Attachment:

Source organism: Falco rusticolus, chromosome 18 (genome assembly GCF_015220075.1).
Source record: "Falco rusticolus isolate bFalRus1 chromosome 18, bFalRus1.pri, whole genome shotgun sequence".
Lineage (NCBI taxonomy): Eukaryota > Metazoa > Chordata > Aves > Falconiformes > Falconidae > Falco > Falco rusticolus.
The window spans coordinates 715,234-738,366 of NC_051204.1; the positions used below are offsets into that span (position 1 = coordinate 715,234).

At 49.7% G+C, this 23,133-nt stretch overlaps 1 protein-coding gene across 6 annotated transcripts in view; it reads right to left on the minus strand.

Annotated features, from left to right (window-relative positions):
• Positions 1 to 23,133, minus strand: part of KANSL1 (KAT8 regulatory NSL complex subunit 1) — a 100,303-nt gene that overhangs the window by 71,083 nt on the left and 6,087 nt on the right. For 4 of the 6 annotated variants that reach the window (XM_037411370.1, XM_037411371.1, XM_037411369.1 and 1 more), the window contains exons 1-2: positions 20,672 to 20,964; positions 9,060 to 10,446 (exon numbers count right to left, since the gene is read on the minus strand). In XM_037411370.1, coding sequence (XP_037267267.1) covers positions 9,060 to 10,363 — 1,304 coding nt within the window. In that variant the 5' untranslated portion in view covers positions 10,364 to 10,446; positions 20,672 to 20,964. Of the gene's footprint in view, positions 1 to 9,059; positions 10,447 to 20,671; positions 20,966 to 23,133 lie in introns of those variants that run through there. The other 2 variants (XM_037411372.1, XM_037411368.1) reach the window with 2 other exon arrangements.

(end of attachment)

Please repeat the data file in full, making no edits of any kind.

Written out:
Source organism: Falco rusticolus, chromosome 18 (genome assembly GCF_015220075.1).
Source record: "Falco rusticolus isolate bFalRus1 chromosome 18, bFalRus1.pri, whole genome shotgun sequence".
Lineage (NCBI taxonomy): Eukaryota > Metazoa > Chordata > Aves > Falconiformes > Falconidae > Falco > Falco rusticolus.
The window spans coordinates 715,234-738,366 of NC_051204.1; the positions used below are offsets into that span (position 1 = coordinate 715,234).

At 49.7% G+C, this 23,133-nt stretch overlaps 1 protein-coding gene across 6 annotated transcripts in view; it reads right to left on the minus strand.

Annotated features, from left to right (window-relative positions):
• Positions 1 to 23,133, minus strand: part of KANSL1 (KAT8 regulatory NSL complex subunit 1) — a 100,303-nt gene that overhangs the window by 71,083 nt on the left and 6,087 nt on the right. For 4 of the 6 annotated variants that reach the window (XM_037411370.1, XM_037411371.1, XM_037411369.1 and 1 more), the window contains exons 1-2: positions 20,672 to 20,964; positions 9,060 to 10,446 (exon numbers count right to left, since the gene is read on the minus strand). In XM_037411370.1, coding sequence (XP_037267267.1) covers positions 9,060 to 10,363 — 1,304 coding nt within the window. In that variant the 5' untranslated portion in view covers positions 10,364 to 10,446; positions 20,672 to 20,964. Of the gene's footprint in view, positions 1 to 9,059; positions 10,447 to 20,671; positions 20,966 to 23,133 lie in introns of those variants that run through there. The other 2 variants (XM_037411372.1, XM_037411368.1) reach the window with 2 other exon arrangements.